Kaab considered the woman before her. Diane, Duchess Tremontaine, stood pale and composed in her silk-and-damask drawing room. Only her hands, nervously clutching the damning letter Kaab had just given her, betrayed her.
“Let me be sure I understand your proposal,” Diane said. “You and your people—for I am not fool enough to think that you alone possess the secret of my origins; I’m sure your formidable aunt, at least, does, too—you will bury that knowledge, never to see the light of day. You will swear by your gods to do this. And I in turn will swear by mine that all knowledge of navigation that would enable my people to cross the seas to your land will be equally buried.”
Kaab nodded. She could be patient while the duchess played for time to think. The matter would be decided now; there was no way this woman would let Kaab leave Tremontaine House without her pledge of secrecy. Diane’s need was immediate; what Kaab demanded was trivial to the duchess by comparison. The Xanamwiinik had not been able to navigate yesterday; with Diane’s promise, they would not be able to navigate twenty years from now, either—whereas if Kaab released the duchess’s secret in the morning, by nightfall Duchess Tremontaine would be out on the street.
All Kaab had to do was wait for the duchess to accept the facts, and then make sure she herself got out of Tremontaine House alive. Diane was already poisoning her husband with a merciless hallucinogen to make sure he stayed out of her way. Of course, Diane did not know that Ixkaab knew this, so it did not surprise her when the duchess attempted one last dodge: “And what makes you think that I can influence the Duke Tremontaine in these matters?”
Kaab said, “It is not the duke I am concerned with. Nobody listens to him, as well you know. In fact, his own wife makes secret pledges with the Balam Traders to share profits in chocolate to pay off her debts, and he does not know it. She uses her influence with the Council of Lords to change the import tax laws, and he does not even care. Such a woman, I think, will have no trouble making sure that some raggedy students are not heeded by the Council—and if they take their knowledge to the merchants, well, the Council is the law of the land, and can surely make it very difficult for them to implement such knowledge.”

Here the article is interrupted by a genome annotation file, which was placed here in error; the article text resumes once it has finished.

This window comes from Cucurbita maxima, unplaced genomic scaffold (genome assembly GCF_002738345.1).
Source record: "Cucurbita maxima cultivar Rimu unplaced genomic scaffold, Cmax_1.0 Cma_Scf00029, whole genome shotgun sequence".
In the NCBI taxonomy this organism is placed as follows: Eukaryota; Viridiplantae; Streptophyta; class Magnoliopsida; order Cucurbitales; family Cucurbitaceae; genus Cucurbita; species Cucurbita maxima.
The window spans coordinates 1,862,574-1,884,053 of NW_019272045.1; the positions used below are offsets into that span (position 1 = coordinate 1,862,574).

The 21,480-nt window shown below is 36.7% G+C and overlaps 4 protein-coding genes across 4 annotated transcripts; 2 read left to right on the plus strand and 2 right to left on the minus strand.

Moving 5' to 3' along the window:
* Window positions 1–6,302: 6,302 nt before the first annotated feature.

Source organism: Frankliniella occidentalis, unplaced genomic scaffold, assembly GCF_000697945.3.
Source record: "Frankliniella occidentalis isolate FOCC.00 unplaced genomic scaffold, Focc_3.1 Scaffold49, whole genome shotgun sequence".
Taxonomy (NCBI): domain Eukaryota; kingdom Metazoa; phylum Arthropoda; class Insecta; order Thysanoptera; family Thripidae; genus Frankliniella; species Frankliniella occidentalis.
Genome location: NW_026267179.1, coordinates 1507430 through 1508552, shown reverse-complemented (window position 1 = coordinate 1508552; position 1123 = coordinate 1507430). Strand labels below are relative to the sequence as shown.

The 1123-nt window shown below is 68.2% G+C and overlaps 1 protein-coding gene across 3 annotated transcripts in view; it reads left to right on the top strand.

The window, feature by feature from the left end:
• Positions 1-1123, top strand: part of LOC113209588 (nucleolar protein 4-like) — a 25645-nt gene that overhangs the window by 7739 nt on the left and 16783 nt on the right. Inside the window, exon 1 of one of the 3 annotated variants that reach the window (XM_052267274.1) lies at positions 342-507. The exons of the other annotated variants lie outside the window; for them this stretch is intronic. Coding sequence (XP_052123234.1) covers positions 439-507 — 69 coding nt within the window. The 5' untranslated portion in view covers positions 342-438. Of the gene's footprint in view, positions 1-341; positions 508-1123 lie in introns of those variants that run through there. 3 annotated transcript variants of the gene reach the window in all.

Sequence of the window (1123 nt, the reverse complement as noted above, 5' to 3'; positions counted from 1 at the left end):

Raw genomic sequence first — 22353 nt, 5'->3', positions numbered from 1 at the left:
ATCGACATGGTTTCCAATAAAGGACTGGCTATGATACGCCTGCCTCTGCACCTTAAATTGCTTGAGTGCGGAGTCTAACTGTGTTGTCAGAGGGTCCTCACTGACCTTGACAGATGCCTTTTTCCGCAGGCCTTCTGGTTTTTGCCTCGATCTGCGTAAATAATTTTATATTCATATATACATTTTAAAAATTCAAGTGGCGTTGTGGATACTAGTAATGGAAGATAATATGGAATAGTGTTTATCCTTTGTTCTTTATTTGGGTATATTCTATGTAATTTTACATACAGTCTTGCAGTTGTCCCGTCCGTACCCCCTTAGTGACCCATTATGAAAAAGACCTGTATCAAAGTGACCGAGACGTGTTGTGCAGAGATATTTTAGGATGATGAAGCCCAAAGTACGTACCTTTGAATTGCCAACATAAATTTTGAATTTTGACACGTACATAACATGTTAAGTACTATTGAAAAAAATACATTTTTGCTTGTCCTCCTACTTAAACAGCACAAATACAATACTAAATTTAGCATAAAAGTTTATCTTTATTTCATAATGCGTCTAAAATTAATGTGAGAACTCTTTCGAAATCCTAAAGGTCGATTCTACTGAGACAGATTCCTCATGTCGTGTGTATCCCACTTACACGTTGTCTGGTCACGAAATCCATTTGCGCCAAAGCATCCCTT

Was that a blush of pride on the pale duchess’s waxen face? Did she like hearing, just once, just here, in private and alone, that another woman recognized and admired what she had done? It must be tiresome, Kaab thought, to live a life where all your strength came from making sure no one knew that you had any.
Kaab continued: “The Kinwiinik would accept this woman’s pledge, and value it. They would feel safe and secure in partnership with her, and would never find it in their interests to do anything to risk removing her from her present status.”
The duchess lifted her head, as if already smelling victory. She really was a magnificent creature. Kaab had to admit that she found powerful women intoxicating. What was to prevent her, here and now, from taking this bright, pale woman in her arms to seal their bargain with one deep kiss? The duchess had flirted with her at the Swan Ball; perhaps she would be ardent, like the Tullan nobleman’s wife, Citlali—
“Are you distressed, Mistress Balam?”
Too late to hide it. “I am, my lady.” But not too late for riposte. “I was thinking of what happens when lovers betray one another, and covenants are not honored. It can be terrible.”
“I understand.” The Duchess Tremontaine held up the incriminating letter. “Then let us come to an agreement. I shall burn this letter”—quickly, she threw it on the embers in the hearth—“and all memory of what it contains will go up in smoke along with it. And your people, in turn, may be assured that any discoveries in mathematics or astronomy that would enable us to navigate the curves of the earth at any great distance—for you see, Mistress Balam, my husband did indeed tell me of the new research—will be mocked, discredited, scoffed at . . . outside the University. For even you cannot credit me with any influence within those walls!”
The letter was curling at the edges, smoldering, about to break into flame. It didn’t matter; Tess could always make another one, should the duchess be playing with this talk of University. Diane had read the forged letter carefully, and suspected nothing. Kaab’s lover, Tess, too, was in her way a woman of power.
The duchess turned from the hearth with a smile.
“And now, my dear, will you take chocolate?”
Tess the Hand paced her rooms in a small house in Riverside.
The swordsman Vincent Applethorpe, who shared them with her, looked up from the letter he was trying to write to his sister in the country. People in Riverside feared Applethorpe’s sword, but Vincent Applethorpe feared only the pen. Still, if she didn’t hear from him regularly, dear Clem was likely to kick up a fuss. And so he...